Legendary fund manager Li Lu (who Charlie Munger backed) once said, 'The biggest investment risk is not the volatility of prices, but whether you will suffer a permanent loss of capital.' So it seems the smart money knows that debt - which is usually involved in bankruptcies - is a very important factor, when you assess how risky a company is. We can see that Steed Oriental (Holdings) Company Limited (HKG:8277) does use debt in its business. But should shareholders be worried about its use of debt?
When Is Debt A Problem?
Generally speaking, debt only becomes a real problem when a company can't easily pay it off, either by raising capital or with its own cash flow. Ultimately, if the company can't fulfill its legal obligations to repay debt, shareholders could walk away with nothing. While that is not too common, we often do see indebted companies permanently diluting shareholders because lenders force them to raise capital at a distressed price. Of course, the upside of debt is that it often represents cheap capital, especially when it replaces dilution in a company with the ability to reinvest at high rates of return. The first step when considering a company's debt levels is to consider its cash and debt together.
What Is Steed Oriental (Holdings)'s Debt?
As you can see below, at the end of September 2021, Steed Oriental (Holdings) had HK$233.5m of debt, up from HK$190.6m a year ago. Click the image for more detail. On the flip side, it has HK$25.6m in cash leading to net debt of about HK$207.9m.
A Look At Steed Oriental (Holdings)'s Liabilities
The latest balance sheet data shows that Steed Oriental (Holdings) had liabilities of HK$90.9m due within a year, and liabilities of HK$287.8m falling due after that. On the other hand, it had cash of HK$25.6m and HK$42.4m worth of receivables due within a year. So its liabilities outweigh the sum of its cash and (near-term) receivables by HK$310.7m.
This deficit casts a shadow over the HK$56.7m company, like a colossus towering over mere mortals. So we definitely think shareholders need to watch this one closely. After all, Steed Oriental (Holdings) would likely require a major re-capitalisation if it had to pay its creditors today.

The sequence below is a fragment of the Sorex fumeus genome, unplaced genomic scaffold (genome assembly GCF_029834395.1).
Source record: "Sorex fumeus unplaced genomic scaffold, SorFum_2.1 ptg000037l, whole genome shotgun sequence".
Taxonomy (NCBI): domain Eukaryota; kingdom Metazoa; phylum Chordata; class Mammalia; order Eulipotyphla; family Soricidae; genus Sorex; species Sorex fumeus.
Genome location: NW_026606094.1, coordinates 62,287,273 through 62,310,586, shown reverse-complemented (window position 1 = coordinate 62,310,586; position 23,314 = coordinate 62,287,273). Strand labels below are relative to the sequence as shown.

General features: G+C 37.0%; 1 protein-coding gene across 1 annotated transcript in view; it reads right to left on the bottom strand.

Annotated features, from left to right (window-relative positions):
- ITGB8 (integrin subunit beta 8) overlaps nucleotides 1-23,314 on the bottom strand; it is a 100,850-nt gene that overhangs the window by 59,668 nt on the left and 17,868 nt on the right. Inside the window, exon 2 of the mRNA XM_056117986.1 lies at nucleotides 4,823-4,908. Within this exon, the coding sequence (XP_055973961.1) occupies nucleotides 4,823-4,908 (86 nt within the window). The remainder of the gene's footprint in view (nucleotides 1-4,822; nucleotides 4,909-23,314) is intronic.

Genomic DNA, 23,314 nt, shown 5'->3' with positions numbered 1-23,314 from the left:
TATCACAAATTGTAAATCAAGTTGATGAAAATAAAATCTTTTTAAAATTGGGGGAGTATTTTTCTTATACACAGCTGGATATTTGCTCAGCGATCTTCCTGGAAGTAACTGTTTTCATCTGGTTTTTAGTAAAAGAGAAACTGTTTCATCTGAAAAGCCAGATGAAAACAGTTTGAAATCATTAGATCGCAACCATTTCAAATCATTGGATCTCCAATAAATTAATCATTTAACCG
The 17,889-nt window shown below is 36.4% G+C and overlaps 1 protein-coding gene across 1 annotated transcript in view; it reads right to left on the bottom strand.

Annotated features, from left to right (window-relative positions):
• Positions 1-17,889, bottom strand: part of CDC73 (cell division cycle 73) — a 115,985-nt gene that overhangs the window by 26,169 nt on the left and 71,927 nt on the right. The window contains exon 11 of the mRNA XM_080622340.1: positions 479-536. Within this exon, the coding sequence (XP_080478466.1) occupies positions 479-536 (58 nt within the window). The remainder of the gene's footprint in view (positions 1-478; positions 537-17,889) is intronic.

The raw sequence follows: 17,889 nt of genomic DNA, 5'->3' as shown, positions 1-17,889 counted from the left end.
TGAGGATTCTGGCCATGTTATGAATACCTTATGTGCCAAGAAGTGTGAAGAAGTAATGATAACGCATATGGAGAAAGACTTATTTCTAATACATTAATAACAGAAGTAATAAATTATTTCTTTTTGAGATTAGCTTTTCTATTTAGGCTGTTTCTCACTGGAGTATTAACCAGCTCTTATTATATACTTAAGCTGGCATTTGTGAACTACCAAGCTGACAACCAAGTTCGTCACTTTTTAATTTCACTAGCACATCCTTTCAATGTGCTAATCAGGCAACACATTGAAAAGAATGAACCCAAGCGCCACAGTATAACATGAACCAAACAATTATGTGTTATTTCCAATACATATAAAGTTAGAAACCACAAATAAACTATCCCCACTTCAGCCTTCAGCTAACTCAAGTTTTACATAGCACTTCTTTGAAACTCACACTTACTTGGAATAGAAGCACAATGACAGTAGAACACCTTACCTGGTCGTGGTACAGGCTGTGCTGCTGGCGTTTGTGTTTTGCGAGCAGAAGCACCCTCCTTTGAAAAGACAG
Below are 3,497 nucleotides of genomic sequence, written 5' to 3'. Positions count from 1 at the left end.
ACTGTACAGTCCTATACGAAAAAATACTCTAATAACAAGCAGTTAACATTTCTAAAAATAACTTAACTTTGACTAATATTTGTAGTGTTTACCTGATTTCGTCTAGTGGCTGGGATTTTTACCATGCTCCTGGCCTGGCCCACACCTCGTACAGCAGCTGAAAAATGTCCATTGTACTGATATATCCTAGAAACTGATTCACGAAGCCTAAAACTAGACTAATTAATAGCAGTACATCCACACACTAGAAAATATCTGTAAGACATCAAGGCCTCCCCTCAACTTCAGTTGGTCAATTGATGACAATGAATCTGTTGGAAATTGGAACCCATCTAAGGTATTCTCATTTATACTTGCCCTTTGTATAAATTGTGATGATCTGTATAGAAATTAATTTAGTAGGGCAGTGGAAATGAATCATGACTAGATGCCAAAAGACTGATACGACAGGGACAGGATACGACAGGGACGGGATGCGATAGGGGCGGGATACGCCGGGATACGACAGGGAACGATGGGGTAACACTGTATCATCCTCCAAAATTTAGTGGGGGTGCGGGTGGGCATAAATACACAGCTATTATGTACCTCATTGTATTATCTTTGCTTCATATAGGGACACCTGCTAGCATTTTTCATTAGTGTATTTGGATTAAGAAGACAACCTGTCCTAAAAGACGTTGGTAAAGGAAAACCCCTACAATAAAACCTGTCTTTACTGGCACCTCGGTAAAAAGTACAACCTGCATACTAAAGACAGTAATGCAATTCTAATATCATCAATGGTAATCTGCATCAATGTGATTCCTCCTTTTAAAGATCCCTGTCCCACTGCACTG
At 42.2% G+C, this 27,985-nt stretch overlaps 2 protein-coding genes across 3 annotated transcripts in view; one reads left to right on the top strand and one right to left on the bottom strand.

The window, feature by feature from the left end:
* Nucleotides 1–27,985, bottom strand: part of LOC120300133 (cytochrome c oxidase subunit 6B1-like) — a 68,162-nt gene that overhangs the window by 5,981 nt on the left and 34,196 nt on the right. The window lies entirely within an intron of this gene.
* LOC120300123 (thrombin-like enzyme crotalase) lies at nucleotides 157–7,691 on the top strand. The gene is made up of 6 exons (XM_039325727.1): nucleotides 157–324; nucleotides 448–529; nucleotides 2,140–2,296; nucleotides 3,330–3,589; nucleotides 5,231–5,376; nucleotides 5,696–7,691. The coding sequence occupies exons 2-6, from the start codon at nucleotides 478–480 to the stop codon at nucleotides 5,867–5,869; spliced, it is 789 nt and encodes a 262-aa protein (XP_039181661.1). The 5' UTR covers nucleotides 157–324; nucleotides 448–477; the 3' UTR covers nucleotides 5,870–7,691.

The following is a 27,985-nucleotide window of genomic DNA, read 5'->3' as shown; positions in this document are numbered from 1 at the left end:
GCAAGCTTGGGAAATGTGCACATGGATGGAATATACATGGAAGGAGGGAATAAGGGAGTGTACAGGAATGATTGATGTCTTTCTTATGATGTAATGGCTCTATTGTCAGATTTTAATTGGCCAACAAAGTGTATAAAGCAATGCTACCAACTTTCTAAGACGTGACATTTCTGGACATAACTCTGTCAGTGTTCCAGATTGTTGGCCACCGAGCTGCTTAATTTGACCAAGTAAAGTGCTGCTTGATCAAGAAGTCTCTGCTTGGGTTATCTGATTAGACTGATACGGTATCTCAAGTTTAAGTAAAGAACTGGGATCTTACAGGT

We use two main ratios to inform us about debt levels relative to earnings. The first is net debt divided by earnings before interest, tax, depreciation, and amortization (EBITDA), while the second is how many times its earnings before interest and tax (EBIT) covers its interest expense (or its interest cover, for short). This way, we consider both the absolute quantum of the debt, as well as the interest rates paid on it.
Weak interest cover of 0.035 times and a disturbingly high net debt to EBITDA ratio of 14.8 hit our confidence in Steed Oriental (Holdings) like a one-two punch to the gut. This means we'd consider it to have a heavy debt load. Even worse, Steed Oriental (Holdings) saw its EBIT tank 67% over the last 12 months. If earnings continue to follow that trajectory, paying off that debt load will be harder than convincing us to run a marathon in the rain. When analysing debt levels, the balance sheet is the obvious place to start. But it is Steed Oriental (Holdings)'s earnings that will influence how the balance sheet holds up in the future. So if you're keen to discover more about its earnings, it might be worth checking out this graph of its long term earnings trend.
But our final consideration is also important, because a company cannot pay debt with paper profits; it needs cold hard cash. So the logical step is to look at the proportion of that EBIT that is matched by actual free cash flow. During the last two years, Steed Oriental (Holdings) burned a lot of cash. While that may be a result of expenditure for growth, it does make the debt far more risky.
To be frank both Steed Oriental (Holdings)'s EBIT growth rate and its track record of staying on top of its total liabilities make us rather uncomfortable with its debt levels. And even its interest cover fails to inspire much confidence. Considering everything we've mentioned above, it's fair to say that Steed Oriental (Holdings) is carrying heavy debt load. If you play with fire you risk getting burnt, so we'd probably give this stock a wide berth. The balance sheet is clearly the area to focus on when you are analysing debt. However, not all investment risk resides within the balance sheet - far from it. For example, we've discovered 4 warning signs for Steed Oriental (Holdings) (2 are a bit unpleasant!) that you should be aware of before investing here.
If, after all that, you're more interested in a fast growing company with a rock-solid balance sheet, then check out our list of net cash growth stocks without delay.
This article by Simply Wall St is general in nature. We provide commentary based on historical data and analyst forecasts only using an unbiased methodology and our articles are not intended to be financial advice. It does not constitute a recommendation to buy or sell any stock, and does not take account of your objectives, or your financial situation. We aim to bring you long-term focused analysis driven by fundamental data. Note that our analysis may not factor in the latest price-sensitive company announcements or qualitative material. Simply Wall St has no position in any stocks mentioned.
Have feedback on this article? Concerned about the content? Get in touch with us directly. Alternatively, email editorial-team (at) simplywallst.com.